SR SSD 2000-24
Experiences from SCRAPE 99
The National Weather Service Strategic Plan through 2005 places emphasis on providing improved mesoscale warning and forecast products. This is sensible, given the majority of the nation's destructive weather evolves over life cycles of less than 12 hours. While much of the NWS mission has been assumed by techniques that are largely automated (medium and long-range NWP, for example), the arena of short-term prediction has remained a secure province of the forecasters. The determination of quantitative precipitation within the 0-18 hr time frame in particular remains a crucial forecaster pursuit at both NCEP and WFO levels.
AWIPS, WSR-88D, GOES imagery and derived products, profilers, surface mesonets, ACARS soundings, RUC/MAPS assimilation systems ... the list goes on and on. Thanks to NWS modernization, WFO forecasters can choose from a veritable smorgasbord of observation, analysis and display resources when assessing the mesoscale environment. More important, high-resolution model output is providing some tantalizing glimpses beyond the 0-3 hr time frame during which convection can be realistically predicted by means of extrapolation alone.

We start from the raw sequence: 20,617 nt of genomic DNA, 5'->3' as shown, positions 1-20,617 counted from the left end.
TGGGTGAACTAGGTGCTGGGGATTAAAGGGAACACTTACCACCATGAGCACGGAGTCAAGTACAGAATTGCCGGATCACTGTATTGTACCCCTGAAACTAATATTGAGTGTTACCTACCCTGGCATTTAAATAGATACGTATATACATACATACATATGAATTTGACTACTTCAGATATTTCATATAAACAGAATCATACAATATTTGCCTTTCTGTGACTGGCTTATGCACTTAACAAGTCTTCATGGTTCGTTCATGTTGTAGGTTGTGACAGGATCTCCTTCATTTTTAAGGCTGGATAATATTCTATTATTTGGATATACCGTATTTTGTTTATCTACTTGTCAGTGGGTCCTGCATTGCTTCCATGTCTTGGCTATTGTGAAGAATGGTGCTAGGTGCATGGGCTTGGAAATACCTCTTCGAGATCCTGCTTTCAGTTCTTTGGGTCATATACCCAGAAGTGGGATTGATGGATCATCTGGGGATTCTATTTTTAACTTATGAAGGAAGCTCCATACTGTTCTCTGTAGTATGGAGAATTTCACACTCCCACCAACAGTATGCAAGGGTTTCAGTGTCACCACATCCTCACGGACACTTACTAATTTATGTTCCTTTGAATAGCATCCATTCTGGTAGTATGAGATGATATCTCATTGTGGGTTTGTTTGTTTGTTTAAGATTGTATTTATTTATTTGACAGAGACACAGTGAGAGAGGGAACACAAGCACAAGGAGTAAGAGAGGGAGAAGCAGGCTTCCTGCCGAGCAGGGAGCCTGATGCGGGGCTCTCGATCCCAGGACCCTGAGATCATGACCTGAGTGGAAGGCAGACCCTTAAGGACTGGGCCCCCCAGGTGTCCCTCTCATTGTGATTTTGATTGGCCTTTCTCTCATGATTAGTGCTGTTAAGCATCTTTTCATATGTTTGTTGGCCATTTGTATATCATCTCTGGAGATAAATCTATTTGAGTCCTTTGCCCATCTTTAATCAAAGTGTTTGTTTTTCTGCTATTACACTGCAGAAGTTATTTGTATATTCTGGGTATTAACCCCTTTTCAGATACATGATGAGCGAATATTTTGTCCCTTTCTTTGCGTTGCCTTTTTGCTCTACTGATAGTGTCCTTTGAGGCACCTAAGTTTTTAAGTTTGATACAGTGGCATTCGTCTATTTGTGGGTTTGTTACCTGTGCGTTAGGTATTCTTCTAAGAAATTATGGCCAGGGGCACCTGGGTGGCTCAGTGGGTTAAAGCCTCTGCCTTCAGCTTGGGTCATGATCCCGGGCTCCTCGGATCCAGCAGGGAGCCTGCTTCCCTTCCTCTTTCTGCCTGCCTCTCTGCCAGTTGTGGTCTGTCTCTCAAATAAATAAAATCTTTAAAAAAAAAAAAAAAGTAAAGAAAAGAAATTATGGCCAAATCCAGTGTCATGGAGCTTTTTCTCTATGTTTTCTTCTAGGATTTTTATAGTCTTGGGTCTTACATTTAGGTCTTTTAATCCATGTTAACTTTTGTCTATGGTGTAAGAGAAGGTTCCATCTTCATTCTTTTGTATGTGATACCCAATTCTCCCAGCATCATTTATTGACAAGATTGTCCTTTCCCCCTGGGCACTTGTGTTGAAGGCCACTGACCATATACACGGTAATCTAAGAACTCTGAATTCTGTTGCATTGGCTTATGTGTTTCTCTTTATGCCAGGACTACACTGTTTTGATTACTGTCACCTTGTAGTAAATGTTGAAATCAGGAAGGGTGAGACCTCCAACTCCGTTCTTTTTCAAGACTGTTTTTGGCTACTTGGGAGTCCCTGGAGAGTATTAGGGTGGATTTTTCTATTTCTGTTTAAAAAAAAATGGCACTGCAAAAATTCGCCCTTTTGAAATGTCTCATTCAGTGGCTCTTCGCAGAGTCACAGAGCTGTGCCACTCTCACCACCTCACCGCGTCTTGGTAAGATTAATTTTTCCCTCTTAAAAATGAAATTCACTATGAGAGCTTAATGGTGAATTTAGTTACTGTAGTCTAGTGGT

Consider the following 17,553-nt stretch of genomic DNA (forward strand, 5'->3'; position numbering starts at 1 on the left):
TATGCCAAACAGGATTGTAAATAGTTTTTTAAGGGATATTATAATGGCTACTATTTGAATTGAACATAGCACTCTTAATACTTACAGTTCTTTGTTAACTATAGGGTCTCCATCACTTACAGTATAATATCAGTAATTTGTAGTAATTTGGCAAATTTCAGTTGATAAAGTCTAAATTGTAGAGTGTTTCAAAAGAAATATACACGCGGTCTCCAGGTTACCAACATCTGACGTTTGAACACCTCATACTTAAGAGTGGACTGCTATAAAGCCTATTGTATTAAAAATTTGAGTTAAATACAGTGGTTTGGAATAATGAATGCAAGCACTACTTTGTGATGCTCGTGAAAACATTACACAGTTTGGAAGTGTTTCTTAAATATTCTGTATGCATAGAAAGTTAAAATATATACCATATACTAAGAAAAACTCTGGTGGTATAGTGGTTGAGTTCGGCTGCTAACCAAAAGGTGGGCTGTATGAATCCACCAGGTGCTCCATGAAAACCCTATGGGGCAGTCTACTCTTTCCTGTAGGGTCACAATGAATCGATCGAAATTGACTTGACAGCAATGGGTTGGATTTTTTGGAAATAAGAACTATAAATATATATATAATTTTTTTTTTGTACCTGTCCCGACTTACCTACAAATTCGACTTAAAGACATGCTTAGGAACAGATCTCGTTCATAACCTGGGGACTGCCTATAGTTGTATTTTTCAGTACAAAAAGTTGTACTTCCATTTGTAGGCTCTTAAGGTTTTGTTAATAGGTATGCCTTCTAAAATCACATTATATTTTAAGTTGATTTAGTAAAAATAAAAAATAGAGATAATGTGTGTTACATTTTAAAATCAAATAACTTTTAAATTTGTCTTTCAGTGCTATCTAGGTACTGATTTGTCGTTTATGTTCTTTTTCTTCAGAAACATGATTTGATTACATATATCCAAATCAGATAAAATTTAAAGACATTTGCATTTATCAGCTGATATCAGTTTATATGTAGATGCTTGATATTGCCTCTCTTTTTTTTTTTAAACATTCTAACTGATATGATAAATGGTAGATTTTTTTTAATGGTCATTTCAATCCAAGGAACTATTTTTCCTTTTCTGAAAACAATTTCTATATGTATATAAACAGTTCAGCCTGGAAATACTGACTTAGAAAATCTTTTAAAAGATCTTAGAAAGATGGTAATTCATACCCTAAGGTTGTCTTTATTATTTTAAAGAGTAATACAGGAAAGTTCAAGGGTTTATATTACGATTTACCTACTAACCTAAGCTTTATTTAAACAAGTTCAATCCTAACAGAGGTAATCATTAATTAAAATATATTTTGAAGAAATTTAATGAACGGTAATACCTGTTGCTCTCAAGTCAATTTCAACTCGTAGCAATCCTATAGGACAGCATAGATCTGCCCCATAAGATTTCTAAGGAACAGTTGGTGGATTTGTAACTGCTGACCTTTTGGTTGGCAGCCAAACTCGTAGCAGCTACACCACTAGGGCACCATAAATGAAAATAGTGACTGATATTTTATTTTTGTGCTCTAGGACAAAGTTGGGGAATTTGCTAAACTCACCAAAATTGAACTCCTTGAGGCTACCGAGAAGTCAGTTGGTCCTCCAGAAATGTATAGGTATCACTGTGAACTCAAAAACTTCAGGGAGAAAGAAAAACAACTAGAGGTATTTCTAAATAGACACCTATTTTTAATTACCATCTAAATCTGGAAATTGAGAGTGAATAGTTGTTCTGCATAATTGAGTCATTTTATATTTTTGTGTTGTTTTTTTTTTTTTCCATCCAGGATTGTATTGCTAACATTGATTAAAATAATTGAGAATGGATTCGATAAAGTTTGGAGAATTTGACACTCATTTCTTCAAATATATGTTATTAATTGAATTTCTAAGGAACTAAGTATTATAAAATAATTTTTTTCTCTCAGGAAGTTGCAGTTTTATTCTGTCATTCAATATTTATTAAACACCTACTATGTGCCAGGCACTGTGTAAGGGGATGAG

Concurrent with these new tools come increased expectations regarding the accuracy of mesoscale-oriented products and services. Today's line forecaster is being asked to provide longer-lead warnings, more accurate QPFs for significant rainfall, and better all-around short-term forecasts. But is this improvement in fact happening, or is it even realistic to expect it to happen given the observational limitations that currently exist at these temporal and spatial scales? Before we develop long-term plans and build user expectations, it is important that we quantify the accuracy of the short-term forecasts which WFOs currently provide, particularly those related to convective precipitation. How best do we improve the process by which we generate and disseminate these products so that we can maximize: a) user value, and b) cost-effectiveness as we enter this era of shrinking human and financial resources? As we explore this issue, the following are some other questions we might consider.